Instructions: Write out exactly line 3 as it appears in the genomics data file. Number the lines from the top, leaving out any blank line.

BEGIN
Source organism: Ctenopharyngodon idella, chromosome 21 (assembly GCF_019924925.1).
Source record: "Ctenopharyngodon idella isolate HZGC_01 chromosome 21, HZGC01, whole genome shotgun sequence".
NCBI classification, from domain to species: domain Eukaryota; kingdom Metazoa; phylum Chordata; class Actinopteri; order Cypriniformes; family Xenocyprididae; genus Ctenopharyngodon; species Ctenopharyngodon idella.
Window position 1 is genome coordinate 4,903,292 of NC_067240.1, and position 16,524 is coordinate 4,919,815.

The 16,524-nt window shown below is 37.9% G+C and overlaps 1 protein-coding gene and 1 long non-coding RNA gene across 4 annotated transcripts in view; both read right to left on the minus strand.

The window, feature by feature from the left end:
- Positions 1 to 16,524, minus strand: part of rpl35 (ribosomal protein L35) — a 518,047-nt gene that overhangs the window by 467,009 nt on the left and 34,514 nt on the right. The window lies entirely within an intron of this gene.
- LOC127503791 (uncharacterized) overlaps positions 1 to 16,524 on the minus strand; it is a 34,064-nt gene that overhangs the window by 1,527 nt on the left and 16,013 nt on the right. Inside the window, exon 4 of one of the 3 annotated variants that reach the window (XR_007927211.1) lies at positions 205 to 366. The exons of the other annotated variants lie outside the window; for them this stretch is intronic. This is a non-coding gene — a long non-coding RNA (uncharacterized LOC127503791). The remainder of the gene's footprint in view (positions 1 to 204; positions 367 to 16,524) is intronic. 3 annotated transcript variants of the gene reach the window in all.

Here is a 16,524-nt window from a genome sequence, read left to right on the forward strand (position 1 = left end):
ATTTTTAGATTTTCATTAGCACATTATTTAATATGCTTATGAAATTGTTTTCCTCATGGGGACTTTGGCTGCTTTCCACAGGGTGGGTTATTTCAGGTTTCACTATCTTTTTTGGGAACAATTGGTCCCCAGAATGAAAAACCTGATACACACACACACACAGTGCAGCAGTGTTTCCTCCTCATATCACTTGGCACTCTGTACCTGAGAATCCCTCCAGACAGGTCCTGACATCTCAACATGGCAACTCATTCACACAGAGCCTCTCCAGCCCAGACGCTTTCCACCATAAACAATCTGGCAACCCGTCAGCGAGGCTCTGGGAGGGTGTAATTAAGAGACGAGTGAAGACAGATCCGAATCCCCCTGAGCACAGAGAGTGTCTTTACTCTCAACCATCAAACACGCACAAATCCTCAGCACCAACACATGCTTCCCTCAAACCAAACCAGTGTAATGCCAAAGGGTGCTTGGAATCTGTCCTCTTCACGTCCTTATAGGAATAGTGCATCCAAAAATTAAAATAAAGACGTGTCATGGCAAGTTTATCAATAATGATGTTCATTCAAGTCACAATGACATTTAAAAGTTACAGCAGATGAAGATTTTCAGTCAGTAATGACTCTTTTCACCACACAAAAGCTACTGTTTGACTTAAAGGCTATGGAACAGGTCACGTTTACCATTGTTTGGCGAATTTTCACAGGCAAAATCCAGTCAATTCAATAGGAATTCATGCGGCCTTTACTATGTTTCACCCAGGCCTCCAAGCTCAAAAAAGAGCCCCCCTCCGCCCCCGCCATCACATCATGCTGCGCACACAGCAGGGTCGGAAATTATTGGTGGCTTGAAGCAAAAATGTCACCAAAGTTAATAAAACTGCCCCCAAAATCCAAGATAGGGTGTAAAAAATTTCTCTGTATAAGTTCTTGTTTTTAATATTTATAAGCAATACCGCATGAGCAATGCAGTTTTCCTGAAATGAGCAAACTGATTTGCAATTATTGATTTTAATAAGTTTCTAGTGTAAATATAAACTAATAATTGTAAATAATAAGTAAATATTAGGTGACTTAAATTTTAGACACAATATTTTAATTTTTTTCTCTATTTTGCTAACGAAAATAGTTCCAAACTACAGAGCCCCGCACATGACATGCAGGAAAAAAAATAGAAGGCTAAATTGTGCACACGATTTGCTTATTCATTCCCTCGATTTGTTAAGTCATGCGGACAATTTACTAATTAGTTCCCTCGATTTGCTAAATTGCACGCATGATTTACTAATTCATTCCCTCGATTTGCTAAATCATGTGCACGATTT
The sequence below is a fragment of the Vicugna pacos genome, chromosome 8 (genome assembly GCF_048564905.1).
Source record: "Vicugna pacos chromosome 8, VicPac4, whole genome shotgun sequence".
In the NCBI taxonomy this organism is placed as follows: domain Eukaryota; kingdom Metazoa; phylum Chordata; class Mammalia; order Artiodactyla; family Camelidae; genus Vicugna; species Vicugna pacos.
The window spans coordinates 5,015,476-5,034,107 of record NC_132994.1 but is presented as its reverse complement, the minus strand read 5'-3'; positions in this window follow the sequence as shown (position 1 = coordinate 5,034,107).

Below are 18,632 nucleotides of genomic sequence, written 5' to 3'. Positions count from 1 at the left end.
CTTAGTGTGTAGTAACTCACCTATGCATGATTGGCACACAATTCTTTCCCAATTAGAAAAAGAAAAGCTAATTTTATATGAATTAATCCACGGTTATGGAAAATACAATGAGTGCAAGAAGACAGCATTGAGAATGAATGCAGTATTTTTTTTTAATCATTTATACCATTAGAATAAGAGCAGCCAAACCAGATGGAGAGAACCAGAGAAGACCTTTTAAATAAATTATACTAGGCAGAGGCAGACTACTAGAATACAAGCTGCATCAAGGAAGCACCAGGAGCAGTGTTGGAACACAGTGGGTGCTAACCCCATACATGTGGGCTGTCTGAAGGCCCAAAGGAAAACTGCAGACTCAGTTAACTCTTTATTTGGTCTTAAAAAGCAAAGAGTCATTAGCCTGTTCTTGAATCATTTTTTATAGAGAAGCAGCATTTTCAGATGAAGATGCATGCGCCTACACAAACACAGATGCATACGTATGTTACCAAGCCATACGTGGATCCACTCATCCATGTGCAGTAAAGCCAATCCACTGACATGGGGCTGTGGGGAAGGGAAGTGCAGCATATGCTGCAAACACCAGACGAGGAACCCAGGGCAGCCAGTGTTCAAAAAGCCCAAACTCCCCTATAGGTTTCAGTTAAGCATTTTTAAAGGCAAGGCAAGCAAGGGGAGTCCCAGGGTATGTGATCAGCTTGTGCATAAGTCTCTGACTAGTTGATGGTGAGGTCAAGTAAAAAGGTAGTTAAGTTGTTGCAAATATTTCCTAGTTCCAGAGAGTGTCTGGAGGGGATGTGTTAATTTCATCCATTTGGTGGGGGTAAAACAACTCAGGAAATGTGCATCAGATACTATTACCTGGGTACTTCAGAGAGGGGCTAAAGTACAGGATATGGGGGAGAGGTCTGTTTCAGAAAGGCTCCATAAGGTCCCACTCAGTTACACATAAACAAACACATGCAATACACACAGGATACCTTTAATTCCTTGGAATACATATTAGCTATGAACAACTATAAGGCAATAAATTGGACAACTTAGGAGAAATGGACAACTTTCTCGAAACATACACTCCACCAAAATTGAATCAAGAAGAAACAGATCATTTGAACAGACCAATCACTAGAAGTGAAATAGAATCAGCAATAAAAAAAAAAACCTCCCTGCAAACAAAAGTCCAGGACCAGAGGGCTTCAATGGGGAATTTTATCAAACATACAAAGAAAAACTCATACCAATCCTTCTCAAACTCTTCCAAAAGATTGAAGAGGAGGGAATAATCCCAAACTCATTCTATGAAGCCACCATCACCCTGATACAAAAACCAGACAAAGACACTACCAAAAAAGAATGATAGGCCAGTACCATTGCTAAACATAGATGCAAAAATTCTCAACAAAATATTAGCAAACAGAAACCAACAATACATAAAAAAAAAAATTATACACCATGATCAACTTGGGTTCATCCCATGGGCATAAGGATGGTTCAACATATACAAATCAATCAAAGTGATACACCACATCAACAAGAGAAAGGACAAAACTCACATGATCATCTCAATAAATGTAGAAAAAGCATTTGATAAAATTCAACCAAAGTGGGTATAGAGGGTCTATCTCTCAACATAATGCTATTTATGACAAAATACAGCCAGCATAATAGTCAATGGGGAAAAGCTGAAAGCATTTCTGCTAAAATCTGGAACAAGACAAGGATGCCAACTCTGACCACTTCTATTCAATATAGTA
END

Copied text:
NCBI classification, from domain to species: domain Eukaryota; kingdom Metazoa; phylum Chordata; class Actinopteri; order Cypriniformes; family Xenocyprididae; genus Ctenopharyngodon; species Ctenopharyngodon idella.